People have traveled through and lived in the area surrounding Kenai Fjords National Park for thousands of years. The rugged glacial environment, coastal fjords, and braided river drainages have presented successive and overlapping populations of Alaska Natives, Europeans, and Americans with rich resources in the form of marine mammals, fish, birds, fur bearing animals, and minerals.
Documentation of human use through archeology, oral tradition, and the historical record reveals a variety of human connections with the land which include subsistence, mineral extraction, transportation, recreation, and artistic expression.
The experiences and accomplishments of the people who have used, and continue to use, these lands illustrate the courage and resiliency of the human spirit.
The Alutiiq of the Outer Kenai Coast
Connected to the Land: The Alutiiq of the Outer Kenai Coast
Suqpiat of the Lower Kenai Peninsula Coast by Ronald T. Stanek
Connecting with the Past — The Kenai Fjords Oral History and Archeology Project By Aron L. Crowell
Living Our Cultures, Sharing Our Heritage: The First Peoples of Alaska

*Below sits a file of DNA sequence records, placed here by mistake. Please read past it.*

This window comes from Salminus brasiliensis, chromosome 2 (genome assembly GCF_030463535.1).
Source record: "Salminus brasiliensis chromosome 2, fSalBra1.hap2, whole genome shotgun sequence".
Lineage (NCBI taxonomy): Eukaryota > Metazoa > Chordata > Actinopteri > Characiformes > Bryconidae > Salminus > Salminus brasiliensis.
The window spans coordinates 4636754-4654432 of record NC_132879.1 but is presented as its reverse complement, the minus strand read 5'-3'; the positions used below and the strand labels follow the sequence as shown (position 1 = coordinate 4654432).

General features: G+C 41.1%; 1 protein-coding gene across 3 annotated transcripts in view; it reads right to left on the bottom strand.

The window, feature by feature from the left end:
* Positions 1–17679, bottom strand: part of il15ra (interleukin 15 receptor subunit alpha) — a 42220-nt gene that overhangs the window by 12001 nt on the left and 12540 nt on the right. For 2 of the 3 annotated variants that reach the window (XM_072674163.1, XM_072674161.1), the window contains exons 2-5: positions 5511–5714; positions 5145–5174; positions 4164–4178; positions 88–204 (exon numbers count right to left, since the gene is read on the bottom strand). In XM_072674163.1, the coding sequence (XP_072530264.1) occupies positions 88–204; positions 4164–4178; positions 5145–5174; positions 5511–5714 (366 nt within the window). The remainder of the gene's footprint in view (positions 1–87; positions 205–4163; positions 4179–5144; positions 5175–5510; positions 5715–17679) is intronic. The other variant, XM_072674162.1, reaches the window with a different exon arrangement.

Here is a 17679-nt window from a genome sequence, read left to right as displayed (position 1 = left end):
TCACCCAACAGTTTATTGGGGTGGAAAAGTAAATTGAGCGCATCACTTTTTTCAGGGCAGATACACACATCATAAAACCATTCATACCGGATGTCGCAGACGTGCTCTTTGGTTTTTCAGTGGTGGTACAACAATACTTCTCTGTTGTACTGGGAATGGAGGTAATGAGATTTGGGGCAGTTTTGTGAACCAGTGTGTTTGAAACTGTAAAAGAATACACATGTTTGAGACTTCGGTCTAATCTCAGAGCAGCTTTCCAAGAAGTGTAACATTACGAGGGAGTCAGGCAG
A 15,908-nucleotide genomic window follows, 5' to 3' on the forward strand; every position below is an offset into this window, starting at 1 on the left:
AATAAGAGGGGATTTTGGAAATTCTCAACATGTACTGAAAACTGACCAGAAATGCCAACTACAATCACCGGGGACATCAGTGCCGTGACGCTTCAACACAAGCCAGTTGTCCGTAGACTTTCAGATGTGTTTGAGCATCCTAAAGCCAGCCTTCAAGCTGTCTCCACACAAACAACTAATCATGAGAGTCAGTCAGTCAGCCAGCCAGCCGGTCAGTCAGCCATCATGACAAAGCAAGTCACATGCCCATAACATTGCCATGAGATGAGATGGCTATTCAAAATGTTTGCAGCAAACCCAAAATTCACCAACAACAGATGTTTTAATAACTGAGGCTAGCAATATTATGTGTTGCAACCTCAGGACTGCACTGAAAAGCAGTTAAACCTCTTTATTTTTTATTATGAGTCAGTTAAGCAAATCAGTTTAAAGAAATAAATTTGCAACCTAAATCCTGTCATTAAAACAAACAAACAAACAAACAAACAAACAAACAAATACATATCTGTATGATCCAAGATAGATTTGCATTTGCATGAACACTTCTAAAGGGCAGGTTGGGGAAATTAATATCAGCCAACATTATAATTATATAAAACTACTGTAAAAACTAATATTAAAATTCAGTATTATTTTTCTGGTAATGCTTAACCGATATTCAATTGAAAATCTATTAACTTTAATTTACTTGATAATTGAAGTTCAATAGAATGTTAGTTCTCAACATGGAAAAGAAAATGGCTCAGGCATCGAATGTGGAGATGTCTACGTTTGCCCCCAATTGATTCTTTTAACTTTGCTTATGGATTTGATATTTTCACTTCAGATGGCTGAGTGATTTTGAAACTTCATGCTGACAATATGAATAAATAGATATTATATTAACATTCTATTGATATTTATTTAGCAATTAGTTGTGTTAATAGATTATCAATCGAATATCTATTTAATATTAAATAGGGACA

The Lowell Family of Seward, Alaska
The Lowell Family and Alaska's Fur Trade Industry: Seward, Alaska By Sandy Brue
Franklin G. Lowell
Library of Congress
Rockwell Kent Gallery and Collection of the Plattsburgh State Art Museum, State University of New York.
Harry S. Kawabe
The story of one of Seward's most prosperous and popular businessmen.
"Service Unexcelled": Seward's Issei Business Leader, Harry S. Kawabe By Katherine Ringsmuth
- National Park Service Historian
Did You Know?
With 570,374 square miles, Alaska is twice the size of Texas and 1/5 the size of the rest of the United States. It stretches 2,400 miles east-to-west and 1,420 miles north-to-south. Its 6,640-mile coastline is 50 percent longer than the combined east and west coasts of the United States.